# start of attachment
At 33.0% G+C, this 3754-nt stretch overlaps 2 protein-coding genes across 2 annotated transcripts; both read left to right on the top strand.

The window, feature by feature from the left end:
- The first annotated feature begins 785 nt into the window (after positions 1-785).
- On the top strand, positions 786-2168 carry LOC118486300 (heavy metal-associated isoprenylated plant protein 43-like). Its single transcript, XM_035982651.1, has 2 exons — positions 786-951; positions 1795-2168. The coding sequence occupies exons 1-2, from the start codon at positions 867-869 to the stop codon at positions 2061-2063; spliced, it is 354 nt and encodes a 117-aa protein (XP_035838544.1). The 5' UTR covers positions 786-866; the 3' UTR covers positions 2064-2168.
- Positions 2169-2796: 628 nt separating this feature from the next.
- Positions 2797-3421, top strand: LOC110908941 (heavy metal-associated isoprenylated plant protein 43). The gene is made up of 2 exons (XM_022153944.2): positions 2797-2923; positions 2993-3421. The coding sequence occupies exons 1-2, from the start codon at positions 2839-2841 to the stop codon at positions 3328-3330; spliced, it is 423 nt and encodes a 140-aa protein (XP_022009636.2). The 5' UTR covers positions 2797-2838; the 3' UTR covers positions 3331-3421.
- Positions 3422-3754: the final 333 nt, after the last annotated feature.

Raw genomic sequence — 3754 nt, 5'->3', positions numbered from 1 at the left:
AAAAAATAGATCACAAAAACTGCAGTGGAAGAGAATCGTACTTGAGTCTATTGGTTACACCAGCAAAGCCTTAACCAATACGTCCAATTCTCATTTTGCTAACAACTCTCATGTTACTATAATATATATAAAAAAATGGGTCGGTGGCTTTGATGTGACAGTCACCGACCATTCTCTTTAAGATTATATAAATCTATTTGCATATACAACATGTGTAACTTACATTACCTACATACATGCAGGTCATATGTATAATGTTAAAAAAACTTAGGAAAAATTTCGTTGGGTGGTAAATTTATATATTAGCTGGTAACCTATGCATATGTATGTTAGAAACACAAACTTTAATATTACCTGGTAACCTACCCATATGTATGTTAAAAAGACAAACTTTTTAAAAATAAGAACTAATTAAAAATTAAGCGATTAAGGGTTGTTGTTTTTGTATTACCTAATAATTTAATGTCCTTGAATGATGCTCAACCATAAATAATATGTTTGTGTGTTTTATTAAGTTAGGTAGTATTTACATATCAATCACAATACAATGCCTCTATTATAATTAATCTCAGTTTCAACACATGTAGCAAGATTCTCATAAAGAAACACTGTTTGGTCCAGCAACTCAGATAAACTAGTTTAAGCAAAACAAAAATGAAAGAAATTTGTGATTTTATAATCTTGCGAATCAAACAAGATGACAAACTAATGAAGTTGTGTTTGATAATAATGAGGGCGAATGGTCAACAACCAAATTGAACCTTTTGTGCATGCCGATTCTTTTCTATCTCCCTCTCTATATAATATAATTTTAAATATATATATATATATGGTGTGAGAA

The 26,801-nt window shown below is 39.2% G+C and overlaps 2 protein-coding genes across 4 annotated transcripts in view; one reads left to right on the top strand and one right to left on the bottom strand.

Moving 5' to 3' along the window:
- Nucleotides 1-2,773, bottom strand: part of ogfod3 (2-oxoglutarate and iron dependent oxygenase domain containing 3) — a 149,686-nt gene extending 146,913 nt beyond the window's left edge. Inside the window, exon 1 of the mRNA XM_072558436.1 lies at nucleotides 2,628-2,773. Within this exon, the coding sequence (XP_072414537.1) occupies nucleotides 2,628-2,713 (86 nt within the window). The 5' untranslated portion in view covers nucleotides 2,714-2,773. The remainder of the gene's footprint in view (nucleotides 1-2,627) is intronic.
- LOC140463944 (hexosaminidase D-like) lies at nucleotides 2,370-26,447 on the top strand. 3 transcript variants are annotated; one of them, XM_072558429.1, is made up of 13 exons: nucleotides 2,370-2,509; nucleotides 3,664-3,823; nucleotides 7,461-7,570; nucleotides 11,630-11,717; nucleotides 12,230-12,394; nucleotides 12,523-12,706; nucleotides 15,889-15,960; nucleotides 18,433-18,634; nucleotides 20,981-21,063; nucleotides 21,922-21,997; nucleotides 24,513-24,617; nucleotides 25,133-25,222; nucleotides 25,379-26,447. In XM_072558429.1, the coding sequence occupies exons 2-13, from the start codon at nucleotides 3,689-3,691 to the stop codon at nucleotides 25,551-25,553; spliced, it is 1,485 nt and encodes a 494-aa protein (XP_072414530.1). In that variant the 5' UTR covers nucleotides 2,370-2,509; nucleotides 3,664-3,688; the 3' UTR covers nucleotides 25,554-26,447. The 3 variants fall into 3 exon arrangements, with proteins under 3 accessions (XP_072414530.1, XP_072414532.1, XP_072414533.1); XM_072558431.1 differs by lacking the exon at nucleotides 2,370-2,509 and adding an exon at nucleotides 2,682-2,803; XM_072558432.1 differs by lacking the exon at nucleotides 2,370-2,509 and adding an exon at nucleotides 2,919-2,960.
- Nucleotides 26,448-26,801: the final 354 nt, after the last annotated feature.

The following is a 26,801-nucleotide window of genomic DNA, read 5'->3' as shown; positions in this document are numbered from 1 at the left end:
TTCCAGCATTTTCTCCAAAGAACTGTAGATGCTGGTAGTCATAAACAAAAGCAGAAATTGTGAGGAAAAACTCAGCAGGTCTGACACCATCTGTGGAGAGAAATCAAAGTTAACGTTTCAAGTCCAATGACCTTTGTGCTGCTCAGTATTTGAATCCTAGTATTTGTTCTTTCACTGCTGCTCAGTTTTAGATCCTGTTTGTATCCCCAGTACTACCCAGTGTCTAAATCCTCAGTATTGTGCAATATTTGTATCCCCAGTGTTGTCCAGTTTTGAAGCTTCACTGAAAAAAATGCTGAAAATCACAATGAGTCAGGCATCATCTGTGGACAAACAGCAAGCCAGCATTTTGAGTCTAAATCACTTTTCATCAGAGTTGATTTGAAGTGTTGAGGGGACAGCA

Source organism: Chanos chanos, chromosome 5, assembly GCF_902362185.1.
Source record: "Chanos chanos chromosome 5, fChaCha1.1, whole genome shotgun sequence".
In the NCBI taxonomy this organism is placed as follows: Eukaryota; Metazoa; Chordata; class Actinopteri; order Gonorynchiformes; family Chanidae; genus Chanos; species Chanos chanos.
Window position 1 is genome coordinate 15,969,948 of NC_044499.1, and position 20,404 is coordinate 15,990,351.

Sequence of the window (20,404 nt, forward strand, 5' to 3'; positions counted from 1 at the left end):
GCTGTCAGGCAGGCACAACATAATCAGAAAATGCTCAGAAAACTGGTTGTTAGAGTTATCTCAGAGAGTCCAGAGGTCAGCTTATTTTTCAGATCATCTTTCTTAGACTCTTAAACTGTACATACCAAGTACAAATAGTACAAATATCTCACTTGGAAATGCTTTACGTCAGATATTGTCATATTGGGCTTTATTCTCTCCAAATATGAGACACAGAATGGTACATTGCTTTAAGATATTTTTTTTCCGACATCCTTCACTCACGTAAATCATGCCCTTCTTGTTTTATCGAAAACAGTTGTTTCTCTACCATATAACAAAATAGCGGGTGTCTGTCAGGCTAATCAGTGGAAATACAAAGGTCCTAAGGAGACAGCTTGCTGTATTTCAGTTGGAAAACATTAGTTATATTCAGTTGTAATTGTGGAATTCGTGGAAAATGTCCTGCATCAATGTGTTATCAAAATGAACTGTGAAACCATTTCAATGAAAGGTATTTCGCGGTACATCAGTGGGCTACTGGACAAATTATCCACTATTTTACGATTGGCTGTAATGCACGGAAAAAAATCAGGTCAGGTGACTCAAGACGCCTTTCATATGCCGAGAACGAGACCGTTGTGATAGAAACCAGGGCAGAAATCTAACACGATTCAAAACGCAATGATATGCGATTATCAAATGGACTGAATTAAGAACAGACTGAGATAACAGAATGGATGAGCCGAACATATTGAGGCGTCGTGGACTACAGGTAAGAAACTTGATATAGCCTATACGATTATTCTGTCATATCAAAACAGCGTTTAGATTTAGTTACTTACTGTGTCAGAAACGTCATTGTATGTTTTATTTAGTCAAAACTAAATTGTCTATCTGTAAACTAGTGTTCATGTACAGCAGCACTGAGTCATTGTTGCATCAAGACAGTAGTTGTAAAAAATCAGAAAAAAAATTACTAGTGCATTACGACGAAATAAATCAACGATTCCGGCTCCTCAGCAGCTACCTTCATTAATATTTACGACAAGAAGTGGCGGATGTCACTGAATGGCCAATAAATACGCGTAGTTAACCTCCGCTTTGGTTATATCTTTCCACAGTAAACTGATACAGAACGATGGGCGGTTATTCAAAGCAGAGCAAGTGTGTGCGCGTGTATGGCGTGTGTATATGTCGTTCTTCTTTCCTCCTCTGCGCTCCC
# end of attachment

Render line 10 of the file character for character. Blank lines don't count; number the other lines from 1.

The 26,801-nt window shown below is 39.2% G+C and overlaps 2 protein-coding genes across 4 annotated transcripts in view; one reads left to right on the top strand and one right to left on the bottom strand.